The Cases of Misplaced Duty, Honesty, Integrity, etc. – Part 3 – Karna

The earlier threads covered the choices before Bhishma and Drona and the path that they chose to undertake.

Part 1 – Bhishma
Part 2 – Drona

In this part, I shall cover Karna.

Karna’s story is a typical quintessential tragic hero. Born in an unacceptable situation (by society), cast away at birth, raised by foster parents of slightly lower caste, ever ridiculed throughout life for his apparent low birth, twice cursed, robbed off his life saving kavach-kundal, disclosed of his birth secret when war seemed apparent (and attempting to remove his hatred for the Pandavas), forever “taken for a ride” by people with greed in mind (right from Duryodhana, to Shakuni, to Indra, to Krishna and finally own mother Kunti). Can a person bear so many misfortunes (and more) and yet not only survive them but to come on top?

We all know the story of Karna. Even persons who have strong control over their emotions, cannot help but cry when this great hero dies. All ask, why does a single person deserve such misfortunes? Hinduism and in particular the Gita describes the phenomenon of life and death, how the soul is immortal and that there rebirth after death. It also stresses on the fact that bad deeds and sins of the past life catch up with you in this life.

Perhaps. Perhaps, not. I, for one, believe that a paapi/adharmi must be punished in the same life. This should not be a case of your “privilege leave” being carried forward to the next year.

Be it as it may, Karna’s life story holds bitter-sweet lessons about self-discovery that have often been overlooked.

Karna was ridiculed at the contest that happened just after the formal education of the Kuru princes was complete. Arjuna had almost mesmerized the crowd with his feats. Just then Karna entered the arena, repeated all the wonderful deeds of Arjuna and then staked a claim to fight Arjuna to prove who was to be the greatest. But once when his parentage was known, he was ridiculed by many. At this time, Duryodhana came forward to proclaim him as his friend. And he said, “If Karna cannot fight Arjuna because he is not a King, then I crown him the King of Anga, a territory that is under my command”.

No doubt, Duryodhana’s hand of friendship and this gesture was born out of avarice and selfishness. But this was enough for Karna. From that point on, he was an eternal devotee of Duryodhana, in right or wrong – more in the wrong than right.

With all the bright side of Karna, I often think that his sense of gratitude and friendship did not steer Duryodhana in the right path. In fact, he often plotted actively in the wrongful deeds. This was extremely vexing and the most severe black spot on Karna’s character.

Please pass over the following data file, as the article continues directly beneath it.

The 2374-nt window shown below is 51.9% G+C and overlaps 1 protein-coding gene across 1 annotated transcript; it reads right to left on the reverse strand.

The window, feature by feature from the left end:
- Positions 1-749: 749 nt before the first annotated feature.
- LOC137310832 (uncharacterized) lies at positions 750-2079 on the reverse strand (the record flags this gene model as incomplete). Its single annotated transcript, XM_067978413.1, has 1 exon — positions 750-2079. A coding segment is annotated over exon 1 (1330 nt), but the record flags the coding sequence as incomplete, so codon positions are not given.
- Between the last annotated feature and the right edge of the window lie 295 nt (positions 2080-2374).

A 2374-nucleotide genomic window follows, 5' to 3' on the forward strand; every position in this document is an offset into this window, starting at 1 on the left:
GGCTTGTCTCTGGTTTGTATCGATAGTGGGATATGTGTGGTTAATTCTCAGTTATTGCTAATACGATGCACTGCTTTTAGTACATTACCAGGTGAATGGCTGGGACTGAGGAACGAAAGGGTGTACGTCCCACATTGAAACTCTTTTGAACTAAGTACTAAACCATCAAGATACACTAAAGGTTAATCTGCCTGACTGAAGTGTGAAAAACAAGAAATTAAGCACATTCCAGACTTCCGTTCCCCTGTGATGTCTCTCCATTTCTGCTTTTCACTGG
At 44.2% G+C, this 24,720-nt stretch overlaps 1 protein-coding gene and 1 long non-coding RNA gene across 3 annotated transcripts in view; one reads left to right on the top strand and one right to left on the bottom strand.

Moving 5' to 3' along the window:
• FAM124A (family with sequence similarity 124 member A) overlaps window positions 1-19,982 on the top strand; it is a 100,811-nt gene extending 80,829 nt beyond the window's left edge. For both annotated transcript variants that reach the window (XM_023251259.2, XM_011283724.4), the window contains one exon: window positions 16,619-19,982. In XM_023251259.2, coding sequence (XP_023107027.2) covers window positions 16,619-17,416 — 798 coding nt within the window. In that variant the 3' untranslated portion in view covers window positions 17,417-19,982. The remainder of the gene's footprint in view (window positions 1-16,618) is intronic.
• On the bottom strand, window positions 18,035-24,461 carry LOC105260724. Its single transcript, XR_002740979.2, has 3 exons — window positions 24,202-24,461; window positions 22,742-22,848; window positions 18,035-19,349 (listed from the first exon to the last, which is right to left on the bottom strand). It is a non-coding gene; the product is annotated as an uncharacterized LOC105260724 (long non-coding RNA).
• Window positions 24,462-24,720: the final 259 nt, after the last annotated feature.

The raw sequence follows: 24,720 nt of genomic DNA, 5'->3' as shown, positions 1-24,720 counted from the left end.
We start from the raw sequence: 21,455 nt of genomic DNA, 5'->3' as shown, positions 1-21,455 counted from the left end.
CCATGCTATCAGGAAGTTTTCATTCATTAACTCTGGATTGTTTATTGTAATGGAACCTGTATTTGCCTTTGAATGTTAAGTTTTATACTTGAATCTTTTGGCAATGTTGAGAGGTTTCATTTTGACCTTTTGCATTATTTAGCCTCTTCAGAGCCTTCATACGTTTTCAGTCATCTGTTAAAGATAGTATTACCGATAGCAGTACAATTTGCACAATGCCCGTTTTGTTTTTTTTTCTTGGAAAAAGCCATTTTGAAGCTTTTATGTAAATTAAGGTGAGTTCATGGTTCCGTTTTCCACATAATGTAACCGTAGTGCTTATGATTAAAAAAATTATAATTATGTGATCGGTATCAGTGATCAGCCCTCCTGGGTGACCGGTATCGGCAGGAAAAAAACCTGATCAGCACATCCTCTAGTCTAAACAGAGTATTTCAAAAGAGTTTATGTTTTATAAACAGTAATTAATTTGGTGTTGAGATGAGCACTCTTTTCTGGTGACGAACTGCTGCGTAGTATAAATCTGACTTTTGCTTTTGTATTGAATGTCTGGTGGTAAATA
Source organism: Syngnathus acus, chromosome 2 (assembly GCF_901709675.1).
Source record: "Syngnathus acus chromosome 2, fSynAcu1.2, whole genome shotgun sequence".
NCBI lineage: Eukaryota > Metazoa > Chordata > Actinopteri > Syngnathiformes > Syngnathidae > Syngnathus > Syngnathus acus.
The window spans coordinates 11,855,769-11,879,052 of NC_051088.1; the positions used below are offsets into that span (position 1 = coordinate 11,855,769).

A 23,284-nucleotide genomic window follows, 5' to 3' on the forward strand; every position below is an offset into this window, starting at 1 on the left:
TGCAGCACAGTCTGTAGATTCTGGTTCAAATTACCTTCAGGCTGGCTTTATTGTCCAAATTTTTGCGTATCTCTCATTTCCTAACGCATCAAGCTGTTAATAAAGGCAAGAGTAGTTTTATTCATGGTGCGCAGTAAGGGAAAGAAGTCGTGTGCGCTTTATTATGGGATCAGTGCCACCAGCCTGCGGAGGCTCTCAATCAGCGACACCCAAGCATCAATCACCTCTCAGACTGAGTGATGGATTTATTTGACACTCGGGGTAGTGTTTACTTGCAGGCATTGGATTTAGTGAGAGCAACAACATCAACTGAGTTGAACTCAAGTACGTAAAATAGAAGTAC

1. The Lakshagriha incident: Although Karna was somewhat against this plot (of murdering the Pandavas by burning them live), he still went along. He did not strive at all to dissuade Duryodhana. Perhaps, we could grant him the excuse of youth and that the young are ever reckless.
  2. Draupadi Vastraharan incident: Granted that Draupadi could have insulted Karna by refusing to marry a person of lower-birth, a fact that is supported only by a very handful of recenssions and completely excised by BORI CE. But even assuming that it was true, was this really an insult? As per the shastra and scriptures, marriage between a girl of upper caste to a person of lower caste was prohibited in those days. It still is and often results in “honour-killings” in our times. But that does not make Karna’s actions in the “sabha” acceptable. In the court, he said, “A woman can have one husband. A woman who cohabits with several men is called a prostitute and a prostitute does not have any claim to honour” and then he spurred Dushasana on to disrobe her.
  3. The Kauravas plotted the evil plot of visiting Pandavas in the exile in an attempt to mock them, infuriate them and if possible kill them. Karna was not just a willing participant – he was the intigator in chief.
  4. Karna also knew that Pandavas had successfully completed their 12 years of exile and 1 year of incognito. He could have said to Duryodhana, “My dear friend, as per me, I believe that Pandavas have kept their word. Their part of deal stands fulfilled. I believe that you should adhere to your part of the deal. If you choose not to and go for war, I will fight on your side but please let my opinion and thought be stated for the record”. But he did not.
  5. Everybody knows the evil act of killing of Abhimanyu. I need not elaborate. Karna tried to absolve himself later when he became the commander-in-chief, by trying to go back to the rules that were laid at the beginning of the war. His argument was that he followed orders when he was not C-in-C but now that he is in the same position, he will fight the war, the just way. Unfortunately, it was too late then.

(The above may not be an exhaustive list but a major list nonetheless).

In my opinion, Karna took the envy of Arjuna to the extent of marked hatred. This caused him to take many steps towards adharma. Karna’s case was one of gaining a status among the greats – the recognition that he was a great, nay greatest warrior. He was only obssessed with this single thought and it irked him no end when people said Arjuna was a better warrior.

This concludes my assessment of the three of the main heroes. It tells us how misplaced sense of duty, honour, friendship, vows, gratitude and valour can lead to great misfortunes.

image source: Pinterest

Post Author: Prasanna Bhalerao

IT Professional with interest in History, Mythology and Photography. Likes to travel and see interesting places.

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